As seen in FIG. 12 and in the remaining FIGS. 13-21, each member includes an elongated flat tongue 102 with the retainer clip or clips for each member being formed at distal end portions of the respective tongues 102 with the tongues of the members being pivotally connected together at a point spaced from the retainer clips.
As seen in FIGS. 5 and 12, each retainer clip 100 comprises a shallow channel-shaped formation defined by a spaced apart pair of walls 104 on opposing sides of the distal end portion of the tongue. These walls each have a projection 106 formed therein which as shown is of a generally shallow lengthwise extending V-shaped configuration which is adapted to complement and come into the snap-fit engagement with the protrusions 56 on the aforementioned flanges of the panel frame members.
In the embodiment of FIG. 12, the two connector members 98 are pivotally connected by a pivot pin 108 with the adjacent ends of the tongues 102 of these members being held in slightly spaced apart relation by a spacer sleeve 110. In this particular embodiment, one retainer clip in effect faces downwardly, i.e. its opposing walls 104 are directed downwardly when fitted into position while the other is in the opposite orientation with its retainer clip facing upwardly.
FIGS. 12A and 13 show slightly differing applications of the embodiment of FIG. 12; in both cases the panels 10 are secured at right angles to one another although other orientations are of course possible. In both cases it will be noted that the retainer clips 100 are restrained against sliding movement along the associated channels 54 of the panel frame members 18 by suitable fasteners 112.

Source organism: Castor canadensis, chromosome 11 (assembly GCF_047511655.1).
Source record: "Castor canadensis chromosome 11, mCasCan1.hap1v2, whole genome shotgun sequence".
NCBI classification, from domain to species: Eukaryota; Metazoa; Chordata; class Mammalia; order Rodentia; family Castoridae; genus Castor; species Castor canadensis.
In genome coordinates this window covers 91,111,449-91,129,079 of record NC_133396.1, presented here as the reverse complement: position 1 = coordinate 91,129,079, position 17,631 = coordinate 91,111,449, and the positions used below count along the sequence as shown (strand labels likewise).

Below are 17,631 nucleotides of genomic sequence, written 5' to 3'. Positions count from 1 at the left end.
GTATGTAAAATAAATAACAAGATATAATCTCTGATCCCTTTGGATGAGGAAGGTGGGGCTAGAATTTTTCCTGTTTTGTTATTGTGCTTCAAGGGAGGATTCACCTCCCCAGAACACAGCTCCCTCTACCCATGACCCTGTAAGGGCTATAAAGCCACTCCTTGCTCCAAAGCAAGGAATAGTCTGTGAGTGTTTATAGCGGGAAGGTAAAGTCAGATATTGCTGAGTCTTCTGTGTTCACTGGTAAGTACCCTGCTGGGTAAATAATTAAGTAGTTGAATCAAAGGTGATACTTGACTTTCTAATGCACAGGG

FIG. 14 shows a modified panel-to-panel connector 96' where a first connector member 98' employs two retainer clips 100, each located at distal end portions of the elongated tongue 102'.
In the four-way embodiment of FIG. 15 the two connector members 98" are each provided with two retainer clips 100 such retainer clips, as before, being located at distal end portions of the associated members with the central tongue portions 102' being connected together by the central pivot pin 108 but held in spaced apart relation by the spacer sleeve 110 noted previously.
FIGS. 16, 17 and 18 show slightly modified forms of panel-to-panel connectors. The two-way connector of FIG. 16 corresponds essentially to that of FIGS. 12-13 except that the tongues 102 of the two members 98 are directly secured together by means of the pivot pin 108, i.e. the spacer sleeve has been omitted. The same applies to the three-way connector of FIG. 17 and the four-way connector of FIG. 18.